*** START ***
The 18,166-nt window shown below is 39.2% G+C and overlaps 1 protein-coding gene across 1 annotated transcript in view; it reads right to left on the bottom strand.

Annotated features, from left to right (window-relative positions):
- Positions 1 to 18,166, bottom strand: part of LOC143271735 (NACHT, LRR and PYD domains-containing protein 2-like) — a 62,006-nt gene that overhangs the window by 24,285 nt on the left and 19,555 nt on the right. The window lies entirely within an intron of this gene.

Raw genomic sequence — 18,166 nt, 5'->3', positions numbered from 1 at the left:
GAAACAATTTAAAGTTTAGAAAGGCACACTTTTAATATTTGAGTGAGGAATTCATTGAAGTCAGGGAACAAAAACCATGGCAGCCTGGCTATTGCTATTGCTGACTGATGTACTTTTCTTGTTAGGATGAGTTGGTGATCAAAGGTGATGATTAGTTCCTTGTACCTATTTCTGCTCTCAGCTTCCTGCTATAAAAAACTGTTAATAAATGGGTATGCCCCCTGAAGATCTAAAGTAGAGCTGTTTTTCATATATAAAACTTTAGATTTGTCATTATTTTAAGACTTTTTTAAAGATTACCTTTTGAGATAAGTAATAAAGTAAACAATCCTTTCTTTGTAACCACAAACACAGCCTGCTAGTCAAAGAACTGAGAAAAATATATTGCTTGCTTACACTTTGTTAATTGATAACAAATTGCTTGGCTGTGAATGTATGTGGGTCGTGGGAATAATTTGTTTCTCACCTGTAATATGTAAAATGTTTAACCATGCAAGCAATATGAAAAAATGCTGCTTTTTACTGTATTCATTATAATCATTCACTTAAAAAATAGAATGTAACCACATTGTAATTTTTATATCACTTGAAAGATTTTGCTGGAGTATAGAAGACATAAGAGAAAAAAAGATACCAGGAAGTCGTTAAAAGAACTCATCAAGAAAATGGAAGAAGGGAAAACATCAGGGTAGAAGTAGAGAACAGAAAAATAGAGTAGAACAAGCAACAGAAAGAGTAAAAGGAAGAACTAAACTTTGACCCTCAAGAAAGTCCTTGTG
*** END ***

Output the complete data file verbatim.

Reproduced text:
The 18,166-nt window shown below is 39.2% G+C and overlaps 1 protein-coding gene across 1 annotated transcript in view; it reads right to left on the bottom strand.

Annotated features, from left to right (window-relative positions):
- Positions 1 to 18,166, bottom strand: part of LOC143271735 (NACHT, LRR and PYD domains-containing protein 2-like) — a 62,006-nt gene that overhangs the window by 24,285 nt on the left and 19,555 nt on the right. The window lies entirely within an intron of this gene.

Raw genomic sequence — 18,166 nt, 5'->3', positions numbered from 1 at the left:
GAAACAATTTAAAGTTTAGAAAGGCACACTTTTAATATTTGAGTGAGGAATTCATTGAAGTCAGGGAACAAAAACCATGGCAGCCTGGCTATTGCTATTGCTGACTGATGTACTTTTCTTGTTAGGATGAGTTGGTGATCAAAGGTGATGATTAGTTCCTTGTACCTATTTCTGCTCTCAGCTTCCTGCTATAAAAAACTGTTAATAAATGGGTATGCCCCCTGAAGATCTAAAGTAGAGCTGTTTTTCATATATAAAACTTTAGATTTGTCATTATTTTAAGACTTTTTTAAAGATTACCTTTTGAGATAAGTAATAAAGTAAACAATCCTTTCTTTGTAACCACAAACACAGCCTGCTAGTCAAAGAACTGAGAAAAATATATTGCTTGCTTACACTTTGTTAATTGATAACAAATTGCTTGGCTGTGAATGTATGTGGGTCGTGGGAATAATTTGTTTCTCACCTGTAATATGTAAAATGTTTAACCATGCAAGCAATATGAAAAAATGCTGCTTTTTACTGTATTCATTATAATCATTCACTTAAAAAATAGAATGTAACCACATTGTAATTTTTATATCACTTGAAAGATTTTGCTGGAGTATAGAAGACATAAGAGAAAAAAAGATACCAGGAAGTCGTTAAAAGAACTCATCAAGAAAATGGAAGAAGGGAAAACATCAGGGTAGAAGTAGAGAACAGAAAAATAGAGTAGAACAAGCAACAGAAAGAGTAAAAGGAAGAACTAAACTTTGACCCTCAAGAAAGTCCTTGTG